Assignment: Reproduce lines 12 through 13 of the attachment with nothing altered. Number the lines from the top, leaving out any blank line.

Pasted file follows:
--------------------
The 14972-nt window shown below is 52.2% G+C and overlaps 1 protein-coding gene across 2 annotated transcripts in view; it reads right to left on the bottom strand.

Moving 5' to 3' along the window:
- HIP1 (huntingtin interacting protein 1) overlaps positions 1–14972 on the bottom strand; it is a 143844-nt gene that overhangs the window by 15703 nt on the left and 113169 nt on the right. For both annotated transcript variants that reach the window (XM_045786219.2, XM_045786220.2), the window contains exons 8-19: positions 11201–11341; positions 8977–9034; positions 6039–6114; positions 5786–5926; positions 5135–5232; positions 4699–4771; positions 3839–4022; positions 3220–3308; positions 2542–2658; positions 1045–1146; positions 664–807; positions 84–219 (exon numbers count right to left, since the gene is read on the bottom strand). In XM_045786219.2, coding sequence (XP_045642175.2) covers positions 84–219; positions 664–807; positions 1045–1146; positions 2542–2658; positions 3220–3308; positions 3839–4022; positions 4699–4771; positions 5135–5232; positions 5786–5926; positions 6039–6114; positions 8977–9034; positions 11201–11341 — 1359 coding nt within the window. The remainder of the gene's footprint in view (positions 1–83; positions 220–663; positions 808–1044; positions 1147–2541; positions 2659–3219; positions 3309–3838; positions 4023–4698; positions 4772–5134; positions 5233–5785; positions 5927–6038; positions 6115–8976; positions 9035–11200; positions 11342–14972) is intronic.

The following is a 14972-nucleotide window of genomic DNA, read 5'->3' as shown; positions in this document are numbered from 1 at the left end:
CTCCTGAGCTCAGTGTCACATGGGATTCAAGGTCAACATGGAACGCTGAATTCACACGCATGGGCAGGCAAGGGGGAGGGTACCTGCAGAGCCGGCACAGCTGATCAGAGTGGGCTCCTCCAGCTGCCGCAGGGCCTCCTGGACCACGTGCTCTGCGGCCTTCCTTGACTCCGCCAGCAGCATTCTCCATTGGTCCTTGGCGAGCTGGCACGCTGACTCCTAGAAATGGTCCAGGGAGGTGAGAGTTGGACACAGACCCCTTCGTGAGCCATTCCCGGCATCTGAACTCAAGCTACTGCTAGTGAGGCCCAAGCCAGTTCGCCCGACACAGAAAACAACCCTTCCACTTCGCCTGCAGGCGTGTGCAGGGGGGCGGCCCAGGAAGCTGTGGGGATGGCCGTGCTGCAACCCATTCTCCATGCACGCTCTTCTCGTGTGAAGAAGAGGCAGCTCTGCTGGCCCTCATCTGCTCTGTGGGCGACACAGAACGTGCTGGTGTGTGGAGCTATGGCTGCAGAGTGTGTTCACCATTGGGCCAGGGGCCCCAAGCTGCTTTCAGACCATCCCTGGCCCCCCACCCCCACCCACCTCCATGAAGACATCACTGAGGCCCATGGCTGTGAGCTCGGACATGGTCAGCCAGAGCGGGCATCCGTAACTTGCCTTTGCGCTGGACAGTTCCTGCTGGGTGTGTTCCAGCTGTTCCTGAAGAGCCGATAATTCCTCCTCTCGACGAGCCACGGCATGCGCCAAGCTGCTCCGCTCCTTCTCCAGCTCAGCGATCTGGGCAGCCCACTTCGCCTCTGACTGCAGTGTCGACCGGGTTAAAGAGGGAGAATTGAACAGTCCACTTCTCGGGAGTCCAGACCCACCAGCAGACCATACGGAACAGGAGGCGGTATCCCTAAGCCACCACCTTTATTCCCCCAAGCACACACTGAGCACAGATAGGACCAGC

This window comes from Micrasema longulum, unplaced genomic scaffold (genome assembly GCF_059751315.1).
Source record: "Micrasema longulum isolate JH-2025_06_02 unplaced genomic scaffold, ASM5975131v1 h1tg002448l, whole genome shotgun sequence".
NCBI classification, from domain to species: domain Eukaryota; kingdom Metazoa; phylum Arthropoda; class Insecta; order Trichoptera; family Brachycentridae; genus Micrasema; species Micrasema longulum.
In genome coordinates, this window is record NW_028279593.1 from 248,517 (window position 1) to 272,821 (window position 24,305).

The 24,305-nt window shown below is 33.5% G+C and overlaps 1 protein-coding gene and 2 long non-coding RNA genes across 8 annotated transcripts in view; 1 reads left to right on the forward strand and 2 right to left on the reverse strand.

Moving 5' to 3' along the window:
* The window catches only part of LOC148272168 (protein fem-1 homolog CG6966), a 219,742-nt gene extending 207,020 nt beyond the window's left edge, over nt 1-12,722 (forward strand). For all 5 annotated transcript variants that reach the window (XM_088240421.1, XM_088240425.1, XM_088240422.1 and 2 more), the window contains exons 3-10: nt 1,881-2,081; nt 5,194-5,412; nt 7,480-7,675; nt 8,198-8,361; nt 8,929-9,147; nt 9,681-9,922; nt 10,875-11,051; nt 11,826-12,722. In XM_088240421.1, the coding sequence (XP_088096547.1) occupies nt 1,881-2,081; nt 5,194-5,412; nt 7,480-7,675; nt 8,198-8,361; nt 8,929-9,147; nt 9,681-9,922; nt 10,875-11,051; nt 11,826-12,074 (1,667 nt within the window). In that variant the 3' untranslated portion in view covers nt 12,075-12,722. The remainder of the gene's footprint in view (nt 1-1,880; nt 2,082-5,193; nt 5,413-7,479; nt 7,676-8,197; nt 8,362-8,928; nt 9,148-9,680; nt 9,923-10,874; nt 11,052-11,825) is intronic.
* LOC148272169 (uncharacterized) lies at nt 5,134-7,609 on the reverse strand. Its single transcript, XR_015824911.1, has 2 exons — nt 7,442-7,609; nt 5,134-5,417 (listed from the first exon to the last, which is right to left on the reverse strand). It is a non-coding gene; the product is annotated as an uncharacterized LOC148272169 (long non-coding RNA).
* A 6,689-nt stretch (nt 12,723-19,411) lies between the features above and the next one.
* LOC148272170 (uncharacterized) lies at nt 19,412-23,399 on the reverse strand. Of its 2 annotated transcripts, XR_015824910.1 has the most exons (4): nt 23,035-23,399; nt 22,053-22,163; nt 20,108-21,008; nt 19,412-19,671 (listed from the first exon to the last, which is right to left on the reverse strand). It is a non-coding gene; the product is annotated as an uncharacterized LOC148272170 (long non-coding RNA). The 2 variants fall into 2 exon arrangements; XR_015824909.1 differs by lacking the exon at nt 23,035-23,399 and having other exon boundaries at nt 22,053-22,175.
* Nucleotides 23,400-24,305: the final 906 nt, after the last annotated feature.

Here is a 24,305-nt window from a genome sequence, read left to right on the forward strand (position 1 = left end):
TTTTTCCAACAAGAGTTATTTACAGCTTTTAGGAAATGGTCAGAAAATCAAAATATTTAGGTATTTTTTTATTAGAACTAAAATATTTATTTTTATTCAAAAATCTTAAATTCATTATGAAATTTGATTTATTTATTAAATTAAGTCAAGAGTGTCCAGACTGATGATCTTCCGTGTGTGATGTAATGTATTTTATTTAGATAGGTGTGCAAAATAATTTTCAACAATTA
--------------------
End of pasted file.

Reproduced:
* The window catches only part of LOC148272168 (protein fem-1 homolog CG6966), a 219,742-nt gene extending 207,020 nt beyond the window's left edge, over nt 1-12,722 (forward strand). For all 5 annotated transcript variants that reach the window (XM_088240421.1, XM_088240425.1, XM_088240422.1 and 2 more), the window contains exons 3-10: nt 1,881-2,081; nt 5,194-5,412; nt 7,480-7,675; nt 8,198-8,361; nt 8,929-9,147; nt 9,681-9,922; nt 10,875-11,051; nt 11,826-12,722. In XM_088240421.1, the coding sequence (XP_088096547.1) occupies nt 1,881-2,081; nt 5,194-5,412; nt 7,480-7,675; nt 8,198-8,361; nt 8,929-9,147; nt 9,681-9,922; nt 10,875-11,051; nt 11,826-12,074 (1,667 nt within the window). In that variant the 3' untranslated portion in view covers nt 12,075-12,722. The remainder of the gene's footprint in view (nt 1-1,880; nt 2,082-5,193; nt 5,413-7,479; nt 7,676-8,197; nt 8,362-8,928; nt 9,148-9,680; nt 9,923-10,874; nt 11,052-11,825) is intronic.
* LOC148272169 (uncharacterized) lies at nt 5,134-7,609 on the reverse strand. Its single transcript, XR_015824911.1, has 2 exons — nt 7,442-7,609; nt 5,134-5,417 (listed from the first exon to the last, which is right to left on the reverse strand). It is a non-coding gene; the product is annotated as an uncharacterized LOC148272169 (long non-coding RNA).